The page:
Phils revamp player development personnel

Dombrowski: 'We need to be better at getting players over the hump'

August 25th, 2021

PHILADELPHIA -- The Phillies had the first, eighth, third, 14th and 15th overall picks in the 2016-20 MLB Drafts, respectively. They invested millions in upgrades to their player development system. They introduced technology-based instruction they believed would catapult them from a 99-loss club in 2015 to a perennial powerhouse in the National League East.

But more than five years later, the Phillies have surprisingly little to show for it.

So president of baseball operations Dave Dombrowski announced on Tuesday sweeping changes to the organization’s Minor League operations department. Assistant general manager Bryan Minniti, who oversaw the organization’s player development department since September 2017, and player development director Josh Bonifay, who served in the role since October 2018, have been removed from their positions, effective immediately. Dombrowski also parted ways with assistant general manager Scott Proefrock, who had been with the organization since 2008.

“I wasn’t satisfied with some things on the player-development aspect, from observation and past history,” Dombrowski said. “Then when you start trying to sort out who’s responsible for what, sometimes that’s hard to do. You start to ask questions. The best thing to do was to approach it from a fresh perspective and get a fresh start. So that’s what we’re going to do. We’re going to hire someone to align the department for us.”

Minniti and Proefrock will serve as consultants in 2022. Bonifay has been offered a pro scouting job for 2022. Assistant general manager Jorge Velandia will oversee the Phillies’ player development system on an interim basis, until a permanent hire is made.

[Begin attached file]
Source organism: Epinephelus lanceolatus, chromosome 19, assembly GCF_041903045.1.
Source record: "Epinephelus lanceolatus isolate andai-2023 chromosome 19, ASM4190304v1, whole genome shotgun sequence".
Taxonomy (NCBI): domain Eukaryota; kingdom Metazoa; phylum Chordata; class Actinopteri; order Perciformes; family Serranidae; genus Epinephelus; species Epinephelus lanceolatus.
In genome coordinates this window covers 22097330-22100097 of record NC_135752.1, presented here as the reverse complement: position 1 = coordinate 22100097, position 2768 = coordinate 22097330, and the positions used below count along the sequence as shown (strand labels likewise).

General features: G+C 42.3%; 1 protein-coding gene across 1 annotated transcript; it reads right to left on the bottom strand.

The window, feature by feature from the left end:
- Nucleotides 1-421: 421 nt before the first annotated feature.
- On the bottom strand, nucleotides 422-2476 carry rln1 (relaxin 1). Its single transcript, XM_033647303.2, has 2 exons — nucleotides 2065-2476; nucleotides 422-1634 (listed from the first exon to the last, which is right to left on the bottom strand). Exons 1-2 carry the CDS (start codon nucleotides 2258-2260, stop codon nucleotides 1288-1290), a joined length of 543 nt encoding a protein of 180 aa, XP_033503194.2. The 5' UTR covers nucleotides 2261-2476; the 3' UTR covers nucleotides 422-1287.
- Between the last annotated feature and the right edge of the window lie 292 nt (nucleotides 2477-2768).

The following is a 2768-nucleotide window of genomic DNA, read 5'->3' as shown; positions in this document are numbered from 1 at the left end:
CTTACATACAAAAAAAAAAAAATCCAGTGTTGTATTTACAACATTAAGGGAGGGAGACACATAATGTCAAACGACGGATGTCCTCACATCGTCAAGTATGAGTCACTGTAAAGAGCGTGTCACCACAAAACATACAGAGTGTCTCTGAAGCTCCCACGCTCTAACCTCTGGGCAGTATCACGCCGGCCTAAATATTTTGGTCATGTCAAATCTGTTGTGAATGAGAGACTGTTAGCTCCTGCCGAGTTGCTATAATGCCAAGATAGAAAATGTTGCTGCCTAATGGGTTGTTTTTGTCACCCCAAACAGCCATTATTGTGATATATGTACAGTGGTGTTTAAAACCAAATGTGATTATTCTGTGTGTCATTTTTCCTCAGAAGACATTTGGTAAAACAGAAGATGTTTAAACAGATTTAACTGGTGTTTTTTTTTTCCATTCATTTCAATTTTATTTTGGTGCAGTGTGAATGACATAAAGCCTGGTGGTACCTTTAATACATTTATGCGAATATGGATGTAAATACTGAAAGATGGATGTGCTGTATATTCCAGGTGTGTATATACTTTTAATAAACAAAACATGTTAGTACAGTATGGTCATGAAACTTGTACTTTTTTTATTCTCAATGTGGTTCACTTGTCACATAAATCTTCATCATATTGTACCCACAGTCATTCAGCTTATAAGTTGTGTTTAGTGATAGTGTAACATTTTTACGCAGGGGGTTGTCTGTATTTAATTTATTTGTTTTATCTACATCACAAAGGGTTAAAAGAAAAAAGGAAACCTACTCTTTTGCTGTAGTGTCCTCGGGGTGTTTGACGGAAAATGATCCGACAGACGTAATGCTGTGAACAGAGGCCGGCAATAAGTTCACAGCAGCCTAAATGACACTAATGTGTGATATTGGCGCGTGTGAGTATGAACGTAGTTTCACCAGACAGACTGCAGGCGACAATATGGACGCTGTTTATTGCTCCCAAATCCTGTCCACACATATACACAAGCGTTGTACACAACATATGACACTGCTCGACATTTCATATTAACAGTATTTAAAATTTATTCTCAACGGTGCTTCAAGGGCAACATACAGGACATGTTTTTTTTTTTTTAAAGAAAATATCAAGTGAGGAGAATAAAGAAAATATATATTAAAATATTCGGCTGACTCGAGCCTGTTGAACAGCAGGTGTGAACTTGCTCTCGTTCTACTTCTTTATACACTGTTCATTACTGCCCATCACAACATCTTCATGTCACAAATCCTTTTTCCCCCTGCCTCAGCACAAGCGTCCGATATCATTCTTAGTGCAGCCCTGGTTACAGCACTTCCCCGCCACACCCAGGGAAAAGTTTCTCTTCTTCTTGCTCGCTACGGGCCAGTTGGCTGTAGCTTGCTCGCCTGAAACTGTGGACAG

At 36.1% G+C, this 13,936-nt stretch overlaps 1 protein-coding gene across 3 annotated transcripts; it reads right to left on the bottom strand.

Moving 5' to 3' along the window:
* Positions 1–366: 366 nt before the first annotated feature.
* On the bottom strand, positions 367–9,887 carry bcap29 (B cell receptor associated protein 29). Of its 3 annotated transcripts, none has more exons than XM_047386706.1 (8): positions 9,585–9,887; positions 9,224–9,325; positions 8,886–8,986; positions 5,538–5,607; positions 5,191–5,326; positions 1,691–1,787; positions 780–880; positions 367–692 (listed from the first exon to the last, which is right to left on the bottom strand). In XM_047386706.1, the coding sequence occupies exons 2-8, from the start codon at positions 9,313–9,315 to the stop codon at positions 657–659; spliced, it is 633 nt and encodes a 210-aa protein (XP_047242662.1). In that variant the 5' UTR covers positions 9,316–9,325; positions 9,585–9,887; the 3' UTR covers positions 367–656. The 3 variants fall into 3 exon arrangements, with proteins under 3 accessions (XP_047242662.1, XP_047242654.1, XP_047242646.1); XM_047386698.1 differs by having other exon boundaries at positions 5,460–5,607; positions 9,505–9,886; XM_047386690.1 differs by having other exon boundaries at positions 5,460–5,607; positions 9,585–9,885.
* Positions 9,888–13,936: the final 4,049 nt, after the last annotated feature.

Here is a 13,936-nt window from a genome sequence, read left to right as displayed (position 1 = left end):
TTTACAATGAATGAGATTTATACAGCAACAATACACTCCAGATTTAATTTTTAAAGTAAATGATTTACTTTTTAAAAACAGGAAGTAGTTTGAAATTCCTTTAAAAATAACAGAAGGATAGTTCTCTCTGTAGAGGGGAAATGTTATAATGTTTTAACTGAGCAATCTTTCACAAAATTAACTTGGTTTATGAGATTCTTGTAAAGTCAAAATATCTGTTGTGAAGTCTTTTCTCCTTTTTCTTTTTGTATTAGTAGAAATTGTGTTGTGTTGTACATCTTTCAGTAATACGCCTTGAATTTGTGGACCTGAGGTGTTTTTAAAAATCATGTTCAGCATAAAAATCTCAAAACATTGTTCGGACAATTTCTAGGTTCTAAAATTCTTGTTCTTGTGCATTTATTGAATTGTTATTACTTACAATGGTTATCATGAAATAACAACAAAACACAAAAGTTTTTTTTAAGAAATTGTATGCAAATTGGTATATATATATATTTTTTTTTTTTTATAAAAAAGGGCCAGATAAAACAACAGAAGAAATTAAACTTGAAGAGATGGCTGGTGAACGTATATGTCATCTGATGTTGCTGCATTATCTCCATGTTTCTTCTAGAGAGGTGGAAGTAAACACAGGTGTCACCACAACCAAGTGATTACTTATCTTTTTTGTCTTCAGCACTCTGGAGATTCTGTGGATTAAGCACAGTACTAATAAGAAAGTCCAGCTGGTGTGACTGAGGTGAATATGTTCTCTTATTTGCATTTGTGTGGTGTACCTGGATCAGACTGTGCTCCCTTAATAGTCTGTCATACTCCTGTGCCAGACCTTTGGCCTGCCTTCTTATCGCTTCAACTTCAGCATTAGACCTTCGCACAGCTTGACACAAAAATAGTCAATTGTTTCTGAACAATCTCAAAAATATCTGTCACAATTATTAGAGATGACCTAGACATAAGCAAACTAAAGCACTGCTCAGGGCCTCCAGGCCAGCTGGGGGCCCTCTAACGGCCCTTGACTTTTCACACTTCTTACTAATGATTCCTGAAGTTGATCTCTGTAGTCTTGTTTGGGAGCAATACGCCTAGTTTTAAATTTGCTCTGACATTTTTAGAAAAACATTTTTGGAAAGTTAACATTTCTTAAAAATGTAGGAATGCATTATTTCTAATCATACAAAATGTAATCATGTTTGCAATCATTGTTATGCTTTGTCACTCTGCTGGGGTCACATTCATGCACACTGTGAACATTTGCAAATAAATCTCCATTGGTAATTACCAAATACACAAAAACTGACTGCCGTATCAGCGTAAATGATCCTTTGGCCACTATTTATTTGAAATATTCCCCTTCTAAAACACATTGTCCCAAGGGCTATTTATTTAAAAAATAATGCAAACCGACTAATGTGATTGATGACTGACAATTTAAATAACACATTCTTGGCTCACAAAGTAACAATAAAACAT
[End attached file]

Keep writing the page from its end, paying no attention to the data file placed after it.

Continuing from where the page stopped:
“I think we can turn it very quickly,” Dombrowski said. “Personally, I do. I don’t think it has to take long, but it’s also not going to be overnight.”

But if the Phillies are not starting from scratch, they might be close. MLB Pipeline ranks Philadelphia’s farm system 27th in baseball. Baseball America ranks them 28th. Dombrowski said he does not put much stock into farm system rankings, but the proof is in the pudding: the Phillies did not draft or develop enough talent under former general manager Matt Klentak, who left his job following the 2020 season.

Mickey Moniak, Adam Haseley, Scott Kingery, Spencer Howard and Alec Bohm are a few players who have not developed as expected for one reason or another. Case in point: Cole Irvin is the organization’s most productive Draft pick from 2016-20, according to Baseball Reference. The fifth-round pick from 2016 has a 1.6 WAR over three seasons. But he had a -0.6 bWAR with the Phillies from 2019-20 before they traded him to the A’s for cash in January. He has a 1.9 bWAR this season with Oakland.

The Phillies’ cumulative picks from 2016-20 have a combined 2.2 WAR, which is tied with Houston for the 11th-lowest mark in baseball. Remove Irvin from the equation and it drops to a combined 0.6, which would be the fourth-lowest total.